Fell ponies are native to the North of England, and are mostly found in Cumbria, in the old counties of Cumberland and Westmorland, where probably they roamed from pre-historic times. By the Iron Age, equines were in relatively common use in Britain.1 They averaged 12.1 hh in height and resembled the modern Exmoor breed in terms of overall build. By the later part of the Roman occupation, somewhat later than the improvements in other domestic species, the average height of British ponies had increased to around 13 hh.2
The Vikings used ponies to plough and pull sledges as well as for riding and pack work. The animals in use were kept handy in the villages, and the breeding stock lived out on the fell. From the 11th and 12th centuries ponies were being used for longer distance pack work carrying loads of fleeces, woollen goods, foodstuff such as cheeses, meat, fish and preserves, and local metal ores. They were used for shepherding and to hunt wolves that might attack the flocks on the sheepwalks.3
By the 13th century there was a brisk trade in wool to Belgium, and ponies or “capuls” were used to transport merchandise all around the country. The Fell type would have been particularly good for this purpose, being strong, a fast and steady walker and small enough to be easily loaded.4 Pack trains were well organised and made regular journeys. For instance, in the winter of 1492-93, 11 Kendal traders made a total of 14 journeys to Southampton with pack horses carrying loads of cloth. From the end of the Middle Ages to the 18th century, pack-horses continued to transport imported goods.
Fell Ponies, known locally as ‘galloways’, were also used for the Cumberland sport of trotting races. Modern Fell ponies are renowned for their ground covering trot. 5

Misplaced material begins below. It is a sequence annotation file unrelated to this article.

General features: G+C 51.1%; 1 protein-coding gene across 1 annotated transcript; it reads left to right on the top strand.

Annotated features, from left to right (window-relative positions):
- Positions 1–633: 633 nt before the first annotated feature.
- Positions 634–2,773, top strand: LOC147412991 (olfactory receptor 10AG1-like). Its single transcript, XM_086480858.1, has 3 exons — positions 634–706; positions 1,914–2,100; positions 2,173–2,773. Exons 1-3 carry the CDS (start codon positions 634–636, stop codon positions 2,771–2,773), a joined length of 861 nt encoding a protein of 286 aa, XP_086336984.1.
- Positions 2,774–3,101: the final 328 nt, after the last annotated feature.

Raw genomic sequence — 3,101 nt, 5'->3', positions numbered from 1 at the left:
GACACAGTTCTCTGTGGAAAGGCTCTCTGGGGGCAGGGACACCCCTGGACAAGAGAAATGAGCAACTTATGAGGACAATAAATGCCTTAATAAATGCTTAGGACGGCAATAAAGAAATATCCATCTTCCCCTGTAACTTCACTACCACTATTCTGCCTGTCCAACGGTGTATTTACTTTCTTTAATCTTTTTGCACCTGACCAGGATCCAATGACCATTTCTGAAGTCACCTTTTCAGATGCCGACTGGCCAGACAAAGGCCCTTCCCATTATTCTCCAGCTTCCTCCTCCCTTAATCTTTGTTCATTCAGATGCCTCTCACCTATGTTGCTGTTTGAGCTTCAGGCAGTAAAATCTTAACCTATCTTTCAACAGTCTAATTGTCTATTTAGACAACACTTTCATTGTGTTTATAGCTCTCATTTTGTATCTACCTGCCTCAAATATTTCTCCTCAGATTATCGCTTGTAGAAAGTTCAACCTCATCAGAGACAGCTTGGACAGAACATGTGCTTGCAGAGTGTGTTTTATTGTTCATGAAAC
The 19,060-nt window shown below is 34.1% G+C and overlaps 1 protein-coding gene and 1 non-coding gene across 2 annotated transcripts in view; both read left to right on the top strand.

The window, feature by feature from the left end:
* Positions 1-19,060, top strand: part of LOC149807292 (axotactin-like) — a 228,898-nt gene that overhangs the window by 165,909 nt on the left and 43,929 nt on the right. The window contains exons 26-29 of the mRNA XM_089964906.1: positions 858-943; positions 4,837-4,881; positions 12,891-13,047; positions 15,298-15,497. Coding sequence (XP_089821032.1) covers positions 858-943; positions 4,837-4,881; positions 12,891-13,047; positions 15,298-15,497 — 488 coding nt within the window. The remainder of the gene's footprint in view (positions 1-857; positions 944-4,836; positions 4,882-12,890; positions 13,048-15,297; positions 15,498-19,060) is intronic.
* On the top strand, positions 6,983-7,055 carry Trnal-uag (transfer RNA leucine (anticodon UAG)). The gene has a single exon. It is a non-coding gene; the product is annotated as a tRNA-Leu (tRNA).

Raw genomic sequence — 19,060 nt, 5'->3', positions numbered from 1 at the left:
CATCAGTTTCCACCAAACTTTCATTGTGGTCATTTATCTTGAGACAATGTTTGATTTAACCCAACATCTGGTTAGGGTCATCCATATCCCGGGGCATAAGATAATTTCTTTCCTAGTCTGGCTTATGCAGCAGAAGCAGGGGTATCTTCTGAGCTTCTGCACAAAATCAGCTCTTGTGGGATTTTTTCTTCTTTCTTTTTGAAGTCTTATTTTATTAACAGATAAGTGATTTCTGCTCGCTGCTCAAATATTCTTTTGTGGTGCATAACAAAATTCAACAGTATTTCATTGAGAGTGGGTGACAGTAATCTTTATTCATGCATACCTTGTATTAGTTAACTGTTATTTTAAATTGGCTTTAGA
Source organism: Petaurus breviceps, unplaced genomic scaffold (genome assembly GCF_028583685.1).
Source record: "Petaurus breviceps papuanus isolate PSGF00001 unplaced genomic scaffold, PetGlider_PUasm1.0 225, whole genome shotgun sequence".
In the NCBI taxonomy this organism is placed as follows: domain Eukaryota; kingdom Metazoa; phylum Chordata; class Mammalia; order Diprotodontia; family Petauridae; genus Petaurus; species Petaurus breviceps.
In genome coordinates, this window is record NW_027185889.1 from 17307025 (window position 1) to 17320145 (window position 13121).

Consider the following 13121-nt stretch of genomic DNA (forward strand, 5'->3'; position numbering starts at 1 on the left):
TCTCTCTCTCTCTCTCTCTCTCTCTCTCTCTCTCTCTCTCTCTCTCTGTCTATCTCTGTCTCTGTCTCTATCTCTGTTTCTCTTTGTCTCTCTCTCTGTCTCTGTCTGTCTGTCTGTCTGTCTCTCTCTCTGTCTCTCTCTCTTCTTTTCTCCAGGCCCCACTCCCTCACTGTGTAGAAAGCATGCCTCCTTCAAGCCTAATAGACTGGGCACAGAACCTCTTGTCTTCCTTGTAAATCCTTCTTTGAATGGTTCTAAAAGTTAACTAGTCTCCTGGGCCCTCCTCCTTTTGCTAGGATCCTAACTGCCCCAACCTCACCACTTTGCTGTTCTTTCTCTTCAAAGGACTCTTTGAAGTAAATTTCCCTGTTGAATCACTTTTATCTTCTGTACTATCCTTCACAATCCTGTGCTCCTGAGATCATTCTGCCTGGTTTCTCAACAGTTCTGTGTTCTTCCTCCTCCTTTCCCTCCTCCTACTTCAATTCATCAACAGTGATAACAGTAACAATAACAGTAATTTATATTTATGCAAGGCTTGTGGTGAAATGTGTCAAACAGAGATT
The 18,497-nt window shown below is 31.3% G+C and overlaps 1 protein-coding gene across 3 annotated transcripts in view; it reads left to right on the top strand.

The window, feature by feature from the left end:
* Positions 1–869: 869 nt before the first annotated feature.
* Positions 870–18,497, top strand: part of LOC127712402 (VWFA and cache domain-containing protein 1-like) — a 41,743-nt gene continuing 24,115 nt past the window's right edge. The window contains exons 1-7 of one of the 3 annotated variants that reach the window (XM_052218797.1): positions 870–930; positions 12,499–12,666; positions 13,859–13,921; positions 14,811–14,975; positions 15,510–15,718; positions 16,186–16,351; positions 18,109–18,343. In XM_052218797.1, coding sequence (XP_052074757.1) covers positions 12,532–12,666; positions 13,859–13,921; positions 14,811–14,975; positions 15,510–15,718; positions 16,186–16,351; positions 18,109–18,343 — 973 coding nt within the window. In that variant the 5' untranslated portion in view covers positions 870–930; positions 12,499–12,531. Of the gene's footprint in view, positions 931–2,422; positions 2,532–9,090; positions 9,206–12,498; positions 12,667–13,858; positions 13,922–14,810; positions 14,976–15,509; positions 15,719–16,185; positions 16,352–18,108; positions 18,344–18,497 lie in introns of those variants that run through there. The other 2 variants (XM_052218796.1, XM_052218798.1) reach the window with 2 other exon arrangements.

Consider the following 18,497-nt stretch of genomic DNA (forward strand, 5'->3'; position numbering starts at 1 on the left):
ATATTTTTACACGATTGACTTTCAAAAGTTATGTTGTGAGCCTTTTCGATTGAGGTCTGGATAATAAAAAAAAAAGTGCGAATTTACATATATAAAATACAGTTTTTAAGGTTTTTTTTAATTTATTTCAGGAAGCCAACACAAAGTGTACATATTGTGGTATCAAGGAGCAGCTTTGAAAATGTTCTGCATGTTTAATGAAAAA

As industry developed, ponies were needed to transport copper, iron and lead ores from mines in the north-west of England to the smelting works. They also carried iron and lead long distances across country to Newcastle, returning with coal. Fell ponies were used by big Northeastern collieries such as Ashington until well into the 20th century. They were used underground, where the mine height allowed, and above ground for moving machinery and also hauling dairy produce to town from the colliery farms overlying the pits.6 When canals and railways became the main means of transport pack-pony trains and pony-based postal services remained a lifeline for remote communities.
Pony breeders began to record pedigrees in the late 19th century, and show classes for “Fell ponies” were held at Hesket New Market in 1894 and at Shap in 1895. The first Fell ponies were registered in the Polo and Riding Pony Stud Book in 1898.7
In 1922 the Fell Pony Society was set up in its present form, not to “improve” but to “keep pure the old breed of pony” in the face of cross breeding to produce farm horses and showy road animals such as the Wilson pony. Bay and brown ponies were very common at that time. It was not until the second half of the 20th century that black became the predominant colour, followed by brown, bay, and grey. White markings, in the form of stars and small amounts of white on the hind pasterns, have remained fairly constant over the decades. More than half the breed population has no white markings.
The affluent 1950’s saw the rising popularity of riding for pleasure, a pursuit that has guaranteed the future of many native breeds. The number of ponies being registered with the Fell Pony Society has risen steadily, with foal registrations annually exceeding 400 in the first decade of the 21st century.